The 'communal experiment' that is Lucky Dragons started as a 'band' in 1999 in San Francisco. Their concerts-as-workshop style happenings have generated considerable interest in both the art and music worlds.
Founder Luke Fischbeck has an academic background in music from Brown University, where he met Sarah Anderson, aka Sarah Rara, who studied comparative literature. The pair sought to forge a new definition of 'band' that included contexts such as public art, the gallery system, museum programming, blogs, and small-press publishing; a way to subvert the accepted power structures of musical performance and creation through workshop-performances. Everything produced is released under a Creative Commons Attribution-Non-Commercial-Share Alike license.
Lucky Dragons are notorious for the 'reverse-shoplifting' distribution of their 2003 album Hawks and Sparrows, which involved planting copies of the album in records stores across the globe. The album itself was made up entirely of field recordings from anti-war protests across the US in 2003. The CDs were packaged with early spring flowers pressed into each case, with a digital version available for free download from the Hawks and Sparrows website. The pair has recorded 19 albums in total, all under the creative commons license, with some appearing on small labels such as 555 Recordings, Ultra Eczema, and Marriage Records (their 2004 track “Heartbreaker| appearing on a Warp Records compilation) and all available for free download.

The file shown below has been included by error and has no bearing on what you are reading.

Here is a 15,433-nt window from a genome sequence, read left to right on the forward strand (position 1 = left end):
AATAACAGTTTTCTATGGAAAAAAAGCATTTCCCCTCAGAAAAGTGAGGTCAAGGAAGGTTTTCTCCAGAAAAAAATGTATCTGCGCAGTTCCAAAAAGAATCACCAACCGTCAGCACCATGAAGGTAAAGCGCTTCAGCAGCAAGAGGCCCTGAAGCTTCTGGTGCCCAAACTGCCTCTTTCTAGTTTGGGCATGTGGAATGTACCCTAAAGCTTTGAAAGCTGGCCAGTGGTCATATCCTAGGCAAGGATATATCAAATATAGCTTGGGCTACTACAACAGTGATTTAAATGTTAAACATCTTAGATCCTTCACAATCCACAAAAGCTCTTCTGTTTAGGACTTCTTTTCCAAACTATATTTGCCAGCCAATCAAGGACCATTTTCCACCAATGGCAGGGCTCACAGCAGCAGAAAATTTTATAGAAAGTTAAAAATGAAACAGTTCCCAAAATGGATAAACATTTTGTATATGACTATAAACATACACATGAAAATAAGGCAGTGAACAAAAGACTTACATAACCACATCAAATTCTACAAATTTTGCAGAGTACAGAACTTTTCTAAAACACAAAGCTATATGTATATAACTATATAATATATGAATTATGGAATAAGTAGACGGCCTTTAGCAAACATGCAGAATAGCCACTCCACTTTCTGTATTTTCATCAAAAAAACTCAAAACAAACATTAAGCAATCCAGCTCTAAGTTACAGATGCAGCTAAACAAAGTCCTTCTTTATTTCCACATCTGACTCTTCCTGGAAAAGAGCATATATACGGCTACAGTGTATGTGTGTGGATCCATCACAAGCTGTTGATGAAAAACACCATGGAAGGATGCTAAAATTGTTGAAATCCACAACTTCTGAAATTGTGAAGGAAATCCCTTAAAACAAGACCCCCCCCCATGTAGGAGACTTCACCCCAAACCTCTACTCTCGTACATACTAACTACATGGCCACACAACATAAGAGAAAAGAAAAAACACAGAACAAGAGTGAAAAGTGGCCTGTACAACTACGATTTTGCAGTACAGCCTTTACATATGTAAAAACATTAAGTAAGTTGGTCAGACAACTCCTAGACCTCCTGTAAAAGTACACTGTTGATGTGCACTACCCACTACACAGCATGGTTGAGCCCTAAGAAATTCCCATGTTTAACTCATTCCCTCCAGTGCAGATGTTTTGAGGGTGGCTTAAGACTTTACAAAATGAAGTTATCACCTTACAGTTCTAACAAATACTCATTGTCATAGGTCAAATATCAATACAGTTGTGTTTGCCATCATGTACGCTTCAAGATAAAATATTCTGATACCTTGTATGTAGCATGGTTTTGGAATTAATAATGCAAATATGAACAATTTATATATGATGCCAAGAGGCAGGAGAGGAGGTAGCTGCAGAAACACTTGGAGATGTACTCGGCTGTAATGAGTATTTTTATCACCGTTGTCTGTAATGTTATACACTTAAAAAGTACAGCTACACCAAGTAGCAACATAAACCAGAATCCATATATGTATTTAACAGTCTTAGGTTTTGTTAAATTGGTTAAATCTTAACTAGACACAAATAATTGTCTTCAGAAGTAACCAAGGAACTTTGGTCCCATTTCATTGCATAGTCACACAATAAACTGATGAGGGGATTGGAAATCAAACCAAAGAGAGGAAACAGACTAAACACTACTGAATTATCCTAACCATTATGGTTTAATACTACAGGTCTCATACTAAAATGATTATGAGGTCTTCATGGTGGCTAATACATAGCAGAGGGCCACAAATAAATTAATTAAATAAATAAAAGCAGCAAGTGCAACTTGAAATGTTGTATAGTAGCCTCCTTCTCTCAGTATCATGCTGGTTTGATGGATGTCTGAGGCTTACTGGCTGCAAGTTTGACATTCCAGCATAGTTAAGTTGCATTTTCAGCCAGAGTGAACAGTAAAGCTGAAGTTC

Lucky Dragons performances include live music, video projection, and sounds created in collaboration with the audience. With a basic set-up of laptop, homemade electronics, and folk instruments, the pair – often with collaborators – use offbeat premises to encourage audience participation. 'Complement Song' (2006) implores audience members to compliment each other, while 'Make a Baby' encourages physical contact. They are also participants in the Dublab/Creative Commons art instillation project, “Into Infinity” – a CC-licensed art and music project themed around the infinite possibilities of creative reuse.
Lucky Dragons have performed at NY's PS1, the Centre Georges Pompidou in Paris, the Philadelphia Institute for Contemporary Art, the Portland Institute for Contemporary Art, the Museum of Contemporary Art San Diego, Frankfurt's Schirn Kunsthalle, Los Angeles' The Smell, NY's The Kitchen, the 2008 Whitney Biennial, The Smithsonian Institute's Hirshorn Museum, and Tokion's "Creativity Now" conference. Side projects include Sumi Ink Club – a weekly collaborative drawing society, and Glaciers of Nice – a publishing effort that ties together different projects, packaging and distributing them as hard copies/ physical objects.
Lucky Dragon (Daigo Fukuryu Maru) was the name of the Japanese fishing-boat that was caught up in the Bikini Atoll nuclear testing in 1954, exposing the crewmen to nuclear fallout.